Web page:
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Consider Other
Sources of Software Development Shortcomings

The problems that low code platforms aim to alleviate – the time pressures of creating code or the push for applications
with fewer bugs – are not purely technological. And low code products
are only one potential solution. Before implementing any low code
platform, a good first step is for an organization to evaluate its own
software development processes:

  • How are software needs defined?
  • How are software projects prioritized?
  • What testing is performed?
  • How is the need for a software update identified?
  • How are software developers hired and evaluated?

Choose a Low-Code Platform Carefully

Low-code platforms are relatively new, so developers and the
organizations they work for are unlikely to yet have strong
preferences. At this point, using low code tools may be experimental
for many software teams. With this in mind, some organizations may
approach their use as a pilot project, focusing on a coding goal of
limited scope and carefully monitoring and measuring the results.

One approach to choosing among low code tools is described by NTT Data,
which sought help in increasing its development times when a 2016
acquisition of Dell Services forced it to quickly integrate another
company’s software. NTT Data conducted what it called a “bake-off.”8 Development
teams were formed, with each assigned a different tool. The teams then
performed various development tasks. This exercise helped the company
pick its preferred product and acquaint itself with low code practices.

Reconsider Processes

If an organization does implement a low code platform, it would be wise
to reconsider its processes for software development. These
changes might be relatively small if, for example, an experienced development
team is using the tool simply to accelerate some common tasks. But the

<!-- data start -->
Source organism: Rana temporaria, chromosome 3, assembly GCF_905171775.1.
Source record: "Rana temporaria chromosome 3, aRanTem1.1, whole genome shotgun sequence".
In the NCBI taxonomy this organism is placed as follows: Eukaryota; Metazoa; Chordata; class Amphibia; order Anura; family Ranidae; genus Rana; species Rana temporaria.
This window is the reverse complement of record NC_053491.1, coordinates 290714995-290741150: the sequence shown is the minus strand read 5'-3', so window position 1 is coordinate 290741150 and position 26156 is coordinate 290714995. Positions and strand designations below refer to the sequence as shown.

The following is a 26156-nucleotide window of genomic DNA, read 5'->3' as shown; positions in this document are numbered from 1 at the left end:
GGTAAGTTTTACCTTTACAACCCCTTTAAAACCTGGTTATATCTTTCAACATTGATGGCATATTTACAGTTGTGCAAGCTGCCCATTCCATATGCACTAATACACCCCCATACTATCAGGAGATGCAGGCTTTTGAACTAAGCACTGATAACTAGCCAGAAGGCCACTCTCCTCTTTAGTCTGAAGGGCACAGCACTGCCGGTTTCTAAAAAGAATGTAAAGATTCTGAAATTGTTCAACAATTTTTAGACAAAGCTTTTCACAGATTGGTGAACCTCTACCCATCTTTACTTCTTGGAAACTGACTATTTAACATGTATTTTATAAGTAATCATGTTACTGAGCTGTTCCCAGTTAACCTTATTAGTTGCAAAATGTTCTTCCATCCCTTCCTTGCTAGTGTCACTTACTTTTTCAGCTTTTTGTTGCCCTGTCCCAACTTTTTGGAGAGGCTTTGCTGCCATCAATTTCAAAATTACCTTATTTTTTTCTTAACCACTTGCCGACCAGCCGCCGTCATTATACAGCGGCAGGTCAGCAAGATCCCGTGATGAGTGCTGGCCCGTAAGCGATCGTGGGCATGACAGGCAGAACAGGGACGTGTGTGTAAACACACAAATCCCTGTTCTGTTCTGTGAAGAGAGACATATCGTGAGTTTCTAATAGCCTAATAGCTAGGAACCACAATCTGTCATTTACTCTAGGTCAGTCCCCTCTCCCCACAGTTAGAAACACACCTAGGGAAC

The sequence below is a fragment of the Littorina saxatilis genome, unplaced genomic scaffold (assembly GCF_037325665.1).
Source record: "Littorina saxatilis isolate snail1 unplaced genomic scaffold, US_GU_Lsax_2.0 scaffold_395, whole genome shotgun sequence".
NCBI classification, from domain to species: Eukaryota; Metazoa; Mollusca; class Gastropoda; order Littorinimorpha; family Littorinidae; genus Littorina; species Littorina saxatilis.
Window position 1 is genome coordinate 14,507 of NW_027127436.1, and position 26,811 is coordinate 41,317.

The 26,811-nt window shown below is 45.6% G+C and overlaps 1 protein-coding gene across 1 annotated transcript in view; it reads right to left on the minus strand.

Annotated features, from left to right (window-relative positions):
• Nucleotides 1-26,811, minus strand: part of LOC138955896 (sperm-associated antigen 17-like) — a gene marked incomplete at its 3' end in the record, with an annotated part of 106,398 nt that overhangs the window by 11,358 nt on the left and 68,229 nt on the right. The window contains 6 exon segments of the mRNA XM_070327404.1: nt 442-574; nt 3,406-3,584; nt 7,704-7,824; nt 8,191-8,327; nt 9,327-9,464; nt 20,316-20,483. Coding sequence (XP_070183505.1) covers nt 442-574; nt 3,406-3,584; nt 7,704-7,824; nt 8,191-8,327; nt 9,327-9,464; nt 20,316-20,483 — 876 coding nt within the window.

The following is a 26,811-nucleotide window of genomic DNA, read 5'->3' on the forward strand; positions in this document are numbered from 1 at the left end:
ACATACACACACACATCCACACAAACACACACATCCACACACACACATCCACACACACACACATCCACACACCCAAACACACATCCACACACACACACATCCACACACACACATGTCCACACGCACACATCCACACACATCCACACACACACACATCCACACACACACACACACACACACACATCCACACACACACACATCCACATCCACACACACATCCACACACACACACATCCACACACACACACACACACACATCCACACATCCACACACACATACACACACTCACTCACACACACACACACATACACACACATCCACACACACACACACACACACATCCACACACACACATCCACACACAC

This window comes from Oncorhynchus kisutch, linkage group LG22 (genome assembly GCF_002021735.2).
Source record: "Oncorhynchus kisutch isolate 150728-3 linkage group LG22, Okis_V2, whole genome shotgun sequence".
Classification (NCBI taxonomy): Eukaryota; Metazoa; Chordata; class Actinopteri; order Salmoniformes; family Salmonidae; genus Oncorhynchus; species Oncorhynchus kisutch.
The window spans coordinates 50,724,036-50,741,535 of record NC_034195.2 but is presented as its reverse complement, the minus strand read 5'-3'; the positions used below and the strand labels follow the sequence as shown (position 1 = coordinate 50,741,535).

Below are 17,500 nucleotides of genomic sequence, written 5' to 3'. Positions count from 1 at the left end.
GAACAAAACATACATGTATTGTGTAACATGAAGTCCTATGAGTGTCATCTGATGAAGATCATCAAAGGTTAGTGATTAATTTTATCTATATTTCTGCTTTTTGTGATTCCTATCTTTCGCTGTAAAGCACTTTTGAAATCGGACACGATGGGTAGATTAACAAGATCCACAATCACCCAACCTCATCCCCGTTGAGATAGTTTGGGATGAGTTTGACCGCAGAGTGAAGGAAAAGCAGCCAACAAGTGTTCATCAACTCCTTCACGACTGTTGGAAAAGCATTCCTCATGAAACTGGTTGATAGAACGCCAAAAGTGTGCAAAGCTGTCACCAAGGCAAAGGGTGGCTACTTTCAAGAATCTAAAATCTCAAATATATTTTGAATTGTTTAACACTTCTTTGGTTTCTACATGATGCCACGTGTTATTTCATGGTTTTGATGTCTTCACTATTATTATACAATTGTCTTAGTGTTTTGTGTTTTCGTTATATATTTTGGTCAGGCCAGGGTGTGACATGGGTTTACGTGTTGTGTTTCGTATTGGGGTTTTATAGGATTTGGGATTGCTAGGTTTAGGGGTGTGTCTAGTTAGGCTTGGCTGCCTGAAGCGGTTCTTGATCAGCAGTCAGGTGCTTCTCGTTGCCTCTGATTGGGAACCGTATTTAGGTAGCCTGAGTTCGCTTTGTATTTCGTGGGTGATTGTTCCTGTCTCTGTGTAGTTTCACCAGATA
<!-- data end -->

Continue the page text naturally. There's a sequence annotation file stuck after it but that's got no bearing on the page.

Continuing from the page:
changes might be extensive if an organization is instead using low code
technology to bring business staff (that is, “citizen developers”) into
the process.9

The change here is potentially radical. Low code platforms aim
not just to help developers or IT staff who aren’t experienced coders; they can
potentially “[e]mpower everyone in your organization to
easily build their own apps,” to quote Microsoft’s description of its
platform. Making this change successfully and smoothly will require
process changes, some perhaps wide-reaching. Each organization will
need to perform a self-analysis to identify the particular changes it
will experience. There isn’t, at least at this early stage, a
one-size-fits-all blueprint for how to bring non-developers into the
development process.


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1 Cliff Saran. “IT Pros Hold Hope that
Low-Code Platforms Will Help Resolve App Backlog.” ComputerWeekly. May
16, 2019.

2 Clint Boulton. “How Low-Code
Platforms Are Transforming Software Development.” CIO. September 17,

3 Paul
Vincent, Kimihiko Iijima, Mark Driver, Jason Wong, Yefim Natis. “Magic
Quadrant for Enterprise Low-Code Application Platforms.” Gartner.
August 8, 2019.

4 Mike Wheatley. “ServiceNow Acquires
SkyGiraffe for Its Low-Code App Development Platform.” SiliconANLGE.
October 25, 2017.

This list was complied in part by referencing the following sources:

Rob Marvin. “The Best
Low-Code Development Platforms for 2019.” PCMag.com. August 10, 2018.
Vincent, Kimihiko Iijima, Mark Driver, Jason Wong, and Yefim Natis. “Magic
Quadrant for Enterprise Low-Code Application Platforms.” Gartner.
August 8, 2019.

John Rymer and Bill Seguin, “Watch Your Language! Low-Code’ and
‘No-Code’ Are Not the Same.” Forrester. April 5, 2019.

Erik Mirandette. “Manufacturing Is Finally Entering a New Era.” World Economic Forum.
March 21, 2019.

Clint Boulton. “How Low-Code Platforms Are Transforming Software
Development.” CIO. September 17, 2019.

9 For more on the concept of citizen developers, see:

“How the Mythical Citizen Developer Is Secretly Your Development Unicorn” (video).

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About the Author

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Geoff Keston is the author of
more than 250 articles that help organizations find opportunities in
business trends and technology. He also works directly with clients to
develop communications strategies that improve processes and customer
relationships. Mr. Keston has worked as a project manager for a major
technology consulting and services company and is a Microsoft Certified
Systems Engineer and a Certified Novell Administrator.